A cold silence waited his answer.
“How much of a raise?” He always wondered what his soul was worth.
“Twenty.” His soul didn’t come cheap and maybe, just maybe, if he fired without cause, he could just go to Sterling and spill his guts. That would be something at least. He was surprisingly calm since now he had some semblance of a plan.
“This isn’t a negotiation, John.”
“Of course it is.”
Cold silence, but that was better than the condescending tone of ownership. A humorless laugh cut into the tense stand-off.
“Congratulations, John. You are now the highest paid third tier writer in television history. I own you now.”
“Yeah,” John answered, a hopeless sigh escaped his lips. He turned the ignition and closed his eyes as the Civic came to life. “Yeah, you do.” He pulled out of the parking lot and heading for the house of the man he was supposed to spy on.
The trip to hell and damnation was shorter than he had expected. As he pulled up to Sterling Mitchell’s house, he knew something was wrong. The gate was closed which meant he had to use the call box and announce his presence and if this had been the promised large party, that would have been ridiculous. He could’ve talked himself through if there had been an attendant, which was what he’d expected. But this? This was a fucking set-up. No wonder Barker gave in to his demand for a twenty percent raise. It was easy to commit to anything when you are assured you won’t have to actually pay for it.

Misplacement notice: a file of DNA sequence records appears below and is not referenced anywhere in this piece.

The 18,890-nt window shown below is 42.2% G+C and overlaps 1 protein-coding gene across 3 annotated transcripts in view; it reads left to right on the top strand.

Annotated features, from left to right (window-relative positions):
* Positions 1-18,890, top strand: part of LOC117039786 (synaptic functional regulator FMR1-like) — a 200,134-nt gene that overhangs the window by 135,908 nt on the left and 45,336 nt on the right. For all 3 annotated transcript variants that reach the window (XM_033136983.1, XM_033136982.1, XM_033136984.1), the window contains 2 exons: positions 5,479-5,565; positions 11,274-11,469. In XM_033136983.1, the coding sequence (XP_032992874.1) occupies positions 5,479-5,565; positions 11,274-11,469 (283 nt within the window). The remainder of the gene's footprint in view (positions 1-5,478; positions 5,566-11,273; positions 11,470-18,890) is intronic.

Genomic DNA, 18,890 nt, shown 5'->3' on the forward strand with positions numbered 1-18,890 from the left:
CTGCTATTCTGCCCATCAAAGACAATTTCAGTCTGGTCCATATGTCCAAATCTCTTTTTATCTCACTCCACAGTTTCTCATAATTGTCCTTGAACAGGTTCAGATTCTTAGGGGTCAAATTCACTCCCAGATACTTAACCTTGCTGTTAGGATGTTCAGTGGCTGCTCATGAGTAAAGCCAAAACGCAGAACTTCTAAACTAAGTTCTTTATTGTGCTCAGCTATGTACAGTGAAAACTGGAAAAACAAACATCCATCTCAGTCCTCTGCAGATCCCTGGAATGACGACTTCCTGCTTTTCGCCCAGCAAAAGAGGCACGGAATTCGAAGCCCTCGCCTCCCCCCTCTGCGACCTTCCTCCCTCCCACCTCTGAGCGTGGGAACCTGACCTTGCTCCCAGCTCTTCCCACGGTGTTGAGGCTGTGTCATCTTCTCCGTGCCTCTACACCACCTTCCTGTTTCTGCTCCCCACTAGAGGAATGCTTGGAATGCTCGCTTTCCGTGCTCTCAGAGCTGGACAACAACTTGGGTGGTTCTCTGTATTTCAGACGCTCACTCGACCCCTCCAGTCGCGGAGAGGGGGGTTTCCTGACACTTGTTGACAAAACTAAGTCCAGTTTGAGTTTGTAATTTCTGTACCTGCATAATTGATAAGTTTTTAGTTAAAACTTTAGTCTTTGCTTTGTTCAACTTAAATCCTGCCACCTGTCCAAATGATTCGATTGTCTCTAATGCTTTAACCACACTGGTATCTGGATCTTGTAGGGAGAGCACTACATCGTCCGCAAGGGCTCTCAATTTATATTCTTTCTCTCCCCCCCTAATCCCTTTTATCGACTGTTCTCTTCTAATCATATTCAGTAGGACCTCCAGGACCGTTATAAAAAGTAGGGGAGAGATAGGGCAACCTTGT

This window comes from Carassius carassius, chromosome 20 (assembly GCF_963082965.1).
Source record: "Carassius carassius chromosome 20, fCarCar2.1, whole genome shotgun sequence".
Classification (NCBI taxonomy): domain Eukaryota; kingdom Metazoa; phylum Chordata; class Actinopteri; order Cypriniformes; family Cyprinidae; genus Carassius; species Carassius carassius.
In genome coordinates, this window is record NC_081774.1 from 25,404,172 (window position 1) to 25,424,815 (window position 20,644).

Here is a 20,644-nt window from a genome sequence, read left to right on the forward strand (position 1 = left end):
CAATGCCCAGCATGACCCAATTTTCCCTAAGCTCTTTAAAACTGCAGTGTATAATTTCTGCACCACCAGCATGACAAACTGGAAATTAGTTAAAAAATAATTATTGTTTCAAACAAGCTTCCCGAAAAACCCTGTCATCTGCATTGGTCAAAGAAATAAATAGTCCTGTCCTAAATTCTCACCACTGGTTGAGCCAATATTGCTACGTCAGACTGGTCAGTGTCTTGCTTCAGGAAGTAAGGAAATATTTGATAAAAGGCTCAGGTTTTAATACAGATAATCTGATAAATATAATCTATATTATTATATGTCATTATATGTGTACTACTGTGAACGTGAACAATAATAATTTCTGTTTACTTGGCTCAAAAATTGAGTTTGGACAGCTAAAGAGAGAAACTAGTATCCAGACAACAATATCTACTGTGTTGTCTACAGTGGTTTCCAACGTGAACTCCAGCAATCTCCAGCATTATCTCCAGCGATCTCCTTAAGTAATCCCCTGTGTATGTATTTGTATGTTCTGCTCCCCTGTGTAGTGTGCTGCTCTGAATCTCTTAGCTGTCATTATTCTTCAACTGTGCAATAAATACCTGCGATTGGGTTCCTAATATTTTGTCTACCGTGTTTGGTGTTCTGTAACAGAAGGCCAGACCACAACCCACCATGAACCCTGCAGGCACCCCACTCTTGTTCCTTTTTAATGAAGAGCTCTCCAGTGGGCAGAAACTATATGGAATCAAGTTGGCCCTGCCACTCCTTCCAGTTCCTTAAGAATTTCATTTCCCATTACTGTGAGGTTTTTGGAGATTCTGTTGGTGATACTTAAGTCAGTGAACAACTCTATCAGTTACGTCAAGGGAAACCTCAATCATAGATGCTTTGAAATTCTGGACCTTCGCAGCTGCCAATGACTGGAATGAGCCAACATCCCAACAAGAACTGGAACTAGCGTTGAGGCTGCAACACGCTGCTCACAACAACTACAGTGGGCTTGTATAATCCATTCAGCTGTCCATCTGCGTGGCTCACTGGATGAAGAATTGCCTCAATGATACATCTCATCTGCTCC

On the other hand, if he never used the call box and just quietly got the hell out of dodge, no one would be the wiser.
It was a great plan until the gate opened. John stared at it with the morbid fascination of a deer caught in the headlights. Except in this case nothing happened. No car came at him. Then why the hell would the gates just…
The headlights flashed behind him.